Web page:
How I became Gaza’s first and only fisherwoman

By Madeleen Kolab

My father was a fisherman and from a very young age I used to go out to sea with him every morning. With every day that passed, I got more and more attached to the sea. I became my father’s helper and learnt how to run the boat on my own. This is how I learnt to become a fisher woman.

At thirteen, my life changed and my love for the sea was transformed from a hobby and a passion to a career full of responsibility. My father got sick and was not able to fish anymore. The sea was the only source of our livelihood. My dad’s fishing paddle boat was very small We couldn’t take it out further than 1 kilometer into the sea, so it was very hard to make a living from it.

I had to carry on fishing as I was the eldest daughter, and my brothers were very young.


I really struggled in the beginning as it was a huge responsibility to be
totally in charge of the boat, but we needed money badly to survive and
I had to endanger my life so that we could live!


All this forced me to conquer my fears and go to sea.
I faced many dangers when it was windy and when the sea was rough. It was
tough being in that boat during the freezing cold winters and the
burning hot summers. And because I was the first female in Gaza to fish
and run a boat, I had a really hard time to be accepted by a society
that thought I was different and untraditional. As a result of the
Israeli blockade there was a shortage of lots of products and many other
problems. I had to take on the responsibility of my family. I was very
scared, but I could not admit this to anyone. My father could not help
me nor could my young siblings. Without my help my family would have
become hungry and homeless.


I continued studying at school to
improve my knowledge and my expertise. Finally in 2011 I got a break. I
received a grant from The Welfare Association which provided me with a
brand-new boat with an engine.


It was the happiest moment of my life. I felt like a little child who had just received the biggest gift ever!


I went off to sea in my new boat but because of the Israeli blockade on
fishing in Gaza, fishermen were not allowed to go further than 3
nautical miles from shore and that made our lives difficult.


I faced new challenges and dangers from Israeli patrol ships. They often
directly attacked my boat. They stole my fishing nets more than once.
the thing was that each time they attacked me, I would get a little
stronger. I never gave up.


My journey as a fisher woman continues
to this day, Fish is scarce near the shore and 3 nautical miles where
fishing is allowed is not enough for all Gaza fishermen to get enough
fish for their families. Like them I wasn’t able to fulfil my family’s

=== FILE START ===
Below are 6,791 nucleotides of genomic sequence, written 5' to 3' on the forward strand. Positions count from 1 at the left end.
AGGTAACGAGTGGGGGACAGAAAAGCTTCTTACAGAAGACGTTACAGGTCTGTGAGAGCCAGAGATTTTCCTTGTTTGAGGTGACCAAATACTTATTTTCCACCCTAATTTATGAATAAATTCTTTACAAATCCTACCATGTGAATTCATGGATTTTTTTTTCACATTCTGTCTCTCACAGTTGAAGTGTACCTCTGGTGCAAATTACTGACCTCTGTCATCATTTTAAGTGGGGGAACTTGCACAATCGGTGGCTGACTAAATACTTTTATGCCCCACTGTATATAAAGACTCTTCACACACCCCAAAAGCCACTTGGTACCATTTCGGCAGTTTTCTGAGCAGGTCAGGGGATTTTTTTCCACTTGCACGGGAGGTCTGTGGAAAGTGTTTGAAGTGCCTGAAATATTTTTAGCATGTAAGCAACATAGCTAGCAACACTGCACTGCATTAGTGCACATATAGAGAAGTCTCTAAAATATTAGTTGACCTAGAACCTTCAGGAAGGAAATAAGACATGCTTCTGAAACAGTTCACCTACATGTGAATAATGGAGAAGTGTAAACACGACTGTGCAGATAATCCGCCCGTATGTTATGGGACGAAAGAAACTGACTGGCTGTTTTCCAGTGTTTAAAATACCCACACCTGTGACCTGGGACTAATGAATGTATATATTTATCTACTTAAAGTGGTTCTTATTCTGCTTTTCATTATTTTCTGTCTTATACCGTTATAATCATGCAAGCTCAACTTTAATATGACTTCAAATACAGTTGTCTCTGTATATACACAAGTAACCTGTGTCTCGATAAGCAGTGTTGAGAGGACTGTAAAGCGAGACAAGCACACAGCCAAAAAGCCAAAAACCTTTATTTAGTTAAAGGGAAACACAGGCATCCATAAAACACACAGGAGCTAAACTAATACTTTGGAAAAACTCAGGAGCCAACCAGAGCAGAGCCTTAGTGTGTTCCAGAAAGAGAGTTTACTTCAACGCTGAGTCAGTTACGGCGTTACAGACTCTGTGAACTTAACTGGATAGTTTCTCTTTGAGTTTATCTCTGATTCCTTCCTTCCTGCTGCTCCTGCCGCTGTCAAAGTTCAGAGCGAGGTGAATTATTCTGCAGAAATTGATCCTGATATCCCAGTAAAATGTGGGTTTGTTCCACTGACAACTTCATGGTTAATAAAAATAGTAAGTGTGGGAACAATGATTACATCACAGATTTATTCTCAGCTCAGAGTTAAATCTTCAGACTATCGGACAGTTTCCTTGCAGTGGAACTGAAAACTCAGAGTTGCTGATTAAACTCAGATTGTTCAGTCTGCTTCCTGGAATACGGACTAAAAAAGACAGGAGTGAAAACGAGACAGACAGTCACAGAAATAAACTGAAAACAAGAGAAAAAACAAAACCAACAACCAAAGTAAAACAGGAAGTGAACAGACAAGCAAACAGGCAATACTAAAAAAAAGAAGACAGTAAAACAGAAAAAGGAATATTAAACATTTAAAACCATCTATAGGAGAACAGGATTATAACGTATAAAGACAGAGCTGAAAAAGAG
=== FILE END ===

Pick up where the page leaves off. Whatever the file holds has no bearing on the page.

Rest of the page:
needs too on many days.


That’s why in 2013, I took out a loan
from the Bank of Palestine for £15,000 so I could buy a tourist boat to
supplement the family income. Unfortunately, two years later the economy
was so bad that I couldn’t handle all my family’s expenditure as well
as the repayments of the loan.


2016 was my worst year yet.
That was the year the big Israeli ships illegally confiscated my fishing engine boat, and all my fishing gear that was kept on the boat.
At that time, I felt really low. I didn’t know what to do. Buying a new
fishing boat would cost a lot of money and I couldn’t afford that, especially now that I was already in debt to the bank. I felt so exhausted. Then I thought that if I was to give up, all the hard work of
these past years would have been in vain and my family would certainly
become homeless now.


I decided to rent a new motor to keep
the tourist boat running and carried on working, but it was tough, and I
didn’t make much money at all. It became very hard for me to keep up
with my loan repayments, but I will not give up. I will keep fighting
for a better and a happier life.


I did have happy moments.
I married my childhood sweetheart, Khader, and now we have two beautiful daughters whom I hope will grow into two strong fisherwomen.


There were some sad times too. I lost my youngest brother who used to work
with me. I lost him to a stray bullet from the gun of an Israeli soldier
during the “Return Demonstrations” last year.


I will keep going. I will never give up.


I have now set up workshops for women who want to learn how to fish and
how to make fishing nets. I have also set up a Women’s Fishing Club for those who work at sea and for the wives of the fishermen too. That way we could all gather our collective power and encourage each other in
every possible way.


This is going to be the first Club of its kind for ladies at sea. it is so exciting, because women are sometimes
forgotten and neglected within our society So, please, join us, support
us, and be part of our nautical family in Gaza.